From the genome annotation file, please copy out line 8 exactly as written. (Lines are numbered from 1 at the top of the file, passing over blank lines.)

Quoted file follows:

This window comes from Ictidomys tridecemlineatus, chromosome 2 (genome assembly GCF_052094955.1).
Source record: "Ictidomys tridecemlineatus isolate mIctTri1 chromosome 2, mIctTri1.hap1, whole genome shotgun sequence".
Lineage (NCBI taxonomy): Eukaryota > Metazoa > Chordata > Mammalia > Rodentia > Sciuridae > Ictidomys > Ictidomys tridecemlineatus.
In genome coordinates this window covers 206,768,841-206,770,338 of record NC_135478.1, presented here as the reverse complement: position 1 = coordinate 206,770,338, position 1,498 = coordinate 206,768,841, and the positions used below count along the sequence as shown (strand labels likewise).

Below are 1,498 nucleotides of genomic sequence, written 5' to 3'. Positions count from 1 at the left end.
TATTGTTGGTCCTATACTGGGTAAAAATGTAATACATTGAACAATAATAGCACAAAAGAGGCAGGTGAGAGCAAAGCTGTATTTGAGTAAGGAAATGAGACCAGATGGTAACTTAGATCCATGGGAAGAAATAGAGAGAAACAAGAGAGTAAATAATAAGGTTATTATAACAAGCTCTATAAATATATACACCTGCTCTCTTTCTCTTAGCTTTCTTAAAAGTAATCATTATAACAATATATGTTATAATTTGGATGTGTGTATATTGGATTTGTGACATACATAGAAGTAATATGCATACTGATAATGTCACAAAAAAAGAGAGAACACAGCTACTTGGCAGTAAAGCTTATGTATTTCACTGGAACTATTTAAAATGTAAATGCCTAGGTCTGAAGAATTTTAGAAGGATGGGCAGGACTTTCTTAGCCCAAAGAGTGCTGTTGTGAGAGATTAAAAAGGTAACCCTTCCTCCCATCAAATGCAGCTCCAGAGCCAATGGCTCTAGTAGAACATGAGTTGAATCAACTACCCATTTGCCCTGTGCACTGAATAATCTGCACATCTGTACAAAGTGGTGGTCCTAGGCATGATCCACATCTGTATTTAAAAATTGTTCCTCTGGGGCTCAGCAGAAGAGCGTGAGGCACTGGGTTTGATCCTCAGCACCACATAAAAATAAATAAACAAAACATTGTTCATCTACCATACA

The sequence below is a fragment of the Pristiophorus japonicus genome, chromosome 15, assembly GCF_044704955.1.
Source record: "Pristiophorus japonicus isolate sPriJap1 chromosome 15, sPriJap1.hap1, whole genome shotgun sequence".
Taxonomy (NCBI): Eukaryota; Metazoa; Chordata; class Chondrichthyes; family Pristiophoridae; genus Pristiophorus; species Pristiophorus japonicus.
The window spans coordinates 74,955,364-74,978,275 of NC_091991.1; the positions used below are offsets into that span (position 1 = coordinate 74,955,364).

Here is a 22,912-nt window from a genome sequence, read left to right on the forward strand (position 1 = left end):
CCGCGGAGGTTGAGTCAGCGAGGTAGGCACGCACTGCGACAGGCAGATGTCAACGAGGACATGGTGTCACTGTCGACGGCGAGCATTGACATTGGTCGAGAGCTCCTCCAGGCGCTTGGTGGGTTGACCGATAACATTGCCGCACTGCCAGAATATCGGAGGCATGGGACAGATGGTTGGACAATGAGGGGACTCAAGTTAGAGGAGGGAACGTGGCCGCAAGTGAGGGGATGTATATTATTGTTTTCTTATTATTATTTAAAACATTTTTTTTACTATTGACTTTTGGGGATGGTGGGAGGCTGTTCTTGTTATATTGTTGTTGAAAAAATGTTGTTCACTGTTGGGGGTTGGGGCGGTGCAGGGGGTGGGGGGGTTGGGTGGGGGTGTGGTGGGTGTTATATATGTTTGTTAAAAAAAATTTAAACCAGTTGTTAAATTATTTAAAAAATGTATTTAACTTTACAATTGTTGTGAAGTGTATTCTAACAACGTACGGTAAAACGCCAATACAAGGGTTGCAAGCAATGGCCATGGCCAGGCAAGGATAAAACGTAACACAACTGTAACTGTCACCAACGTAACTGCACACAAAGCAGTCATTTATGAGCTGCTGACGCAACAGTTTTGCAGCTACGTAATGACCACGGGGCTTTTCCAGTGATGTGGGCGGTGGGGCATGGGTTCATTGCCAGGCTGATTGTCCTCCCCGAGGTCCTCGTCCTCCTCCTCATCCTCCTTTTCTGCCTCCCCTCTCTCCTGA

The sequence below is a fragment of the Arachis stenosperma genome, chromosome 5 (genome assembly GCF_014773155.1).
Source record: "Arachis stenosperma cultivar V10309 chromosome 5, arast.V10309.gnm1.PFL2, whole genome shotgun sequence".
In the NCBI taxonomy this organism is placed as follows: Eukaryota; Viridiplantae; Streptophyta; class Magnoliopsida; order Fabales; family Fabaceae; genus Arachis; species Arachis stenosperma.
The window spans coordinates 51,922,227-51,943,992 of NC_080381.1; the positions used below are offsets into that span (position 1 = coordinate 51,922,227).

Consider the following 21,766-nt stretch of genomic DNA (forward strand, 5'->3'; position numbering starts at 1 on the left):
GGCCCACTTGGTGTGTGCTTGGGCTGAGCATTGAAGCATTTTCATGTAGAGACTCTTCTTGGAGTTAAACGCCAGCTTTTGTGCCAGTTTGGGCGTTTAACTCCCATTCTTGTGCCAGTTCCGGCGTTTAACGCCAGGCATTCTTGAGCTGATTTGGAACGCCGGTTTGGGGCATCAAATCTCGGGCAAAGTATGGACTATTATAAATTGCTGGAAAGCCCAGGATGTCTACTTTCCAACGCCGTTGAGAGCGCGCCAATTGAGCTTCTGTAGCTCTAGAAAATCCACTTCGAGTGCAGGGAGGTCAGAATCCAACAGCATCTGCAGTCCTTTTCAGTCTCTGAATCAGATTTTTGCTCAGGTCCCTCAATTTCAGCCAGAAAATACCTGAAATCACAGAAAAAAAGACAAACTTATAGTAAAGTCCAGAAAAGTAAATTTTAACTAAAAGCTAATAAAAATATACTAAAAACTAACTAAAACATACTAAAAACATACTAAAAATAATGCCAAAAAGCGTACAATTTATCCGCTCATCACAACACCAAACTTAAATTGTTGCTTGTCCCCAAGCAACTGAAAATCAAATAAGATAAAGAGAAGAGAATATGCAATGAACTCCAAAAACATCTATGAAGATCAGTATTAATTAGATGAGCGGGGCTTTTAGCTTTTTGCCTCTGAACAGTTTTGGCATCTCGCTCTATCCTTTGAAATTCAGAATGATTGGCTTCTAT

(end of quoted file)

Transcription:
Source record: "Pristiophorus japonicus isolate sPriJap1 chromosome 15, sPriJap1.hap1, whole genome shotgun sequence".